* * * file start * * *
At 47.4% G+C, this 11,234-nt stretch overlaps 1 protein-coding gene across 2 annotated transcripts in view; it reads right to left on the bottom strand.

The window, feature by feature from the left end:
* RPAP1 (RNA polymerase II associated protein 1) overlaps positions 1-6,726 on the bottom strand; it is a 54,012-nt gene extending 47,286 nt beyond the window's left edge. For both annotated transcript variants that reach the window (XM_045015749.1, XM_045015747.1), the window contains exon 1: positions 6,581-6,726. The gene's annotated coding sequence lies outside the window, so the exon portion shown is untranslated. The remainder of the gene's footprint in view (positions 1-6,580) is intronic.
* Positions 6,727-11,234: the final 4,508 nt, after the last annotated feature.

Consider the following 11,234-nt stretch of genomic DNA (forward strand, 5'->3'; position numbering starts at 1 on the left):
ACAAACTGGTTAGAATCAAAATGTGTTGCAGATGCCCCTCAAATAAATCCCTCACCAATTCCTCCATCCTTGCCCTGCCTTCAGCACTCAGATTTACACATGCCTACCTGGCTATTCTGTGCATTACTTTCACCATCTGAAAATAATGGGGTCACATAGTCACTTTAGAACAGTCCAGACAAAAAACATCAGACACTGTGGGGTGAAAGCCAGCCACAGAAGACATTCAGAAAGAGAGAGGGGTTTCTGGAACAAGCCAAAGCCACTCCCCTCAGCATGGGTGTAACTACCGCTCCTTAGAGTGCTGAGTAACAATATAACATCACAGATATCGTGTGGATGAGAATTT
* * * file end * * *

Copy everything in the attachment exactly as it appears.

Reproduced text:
At 47.4% G+C, this 11,234-nt stretch overlaps 1 protein-coding gene across 2 annotated transcripts in view; it reads right to left on the bottom strand.

The window, feature by feature from the left end:
* RPAP1 (RNA polymerase II associated protein 1) overlaps positions 1-6,726 on the bottom strand; it is a 54,012-nt gene extending 47,286 nt beyond the window's left edge. For both annotated transcript variants that reach the window (XM_045015749.1, XM_045015747.1), the window contains exon 1: positions 6,581-6,726. The gene's annotated coding sequence lies outside the window, so the exon portion shown is untranslated. The remainder of the gene's footprint in view (positions 1-6,580) is intronic.
* Positions 6,727-11,234: the final 4,508 nt, after the last annotated feature.

Consider the following 11,234-nt stretch of genomic DNA (forward strand, 5'->3'; position numbering starts at 1 on the left):
ACAAACTGGTTAGAATCAAAATGTGTTGCAGATGCCCCTCAAATAAATCCCTCACCAATTCCTCCATCCTTGCCCTGCCTTCAGCACTCAGATTTACACATGCCTACCTGGCTATTCTGTGCATTACTTTCACCATCTGAAAATAATGGGGTCACATAGTCACTTTAGAACAGTCCAGACAAAAAACATCAGACACTGTGGGGTGAAAGCCAGCCACAGAAGACATTCAGAAAGAGAGAGGGGTTTCTGGAACAAGCCAAAGCCACTCCCCTCAGCATGGGTGTAACTACCGCTCCTTAGAGTGCTGAGTAACAATATAACATCACAGATATCGTGTGGATGAGAATTT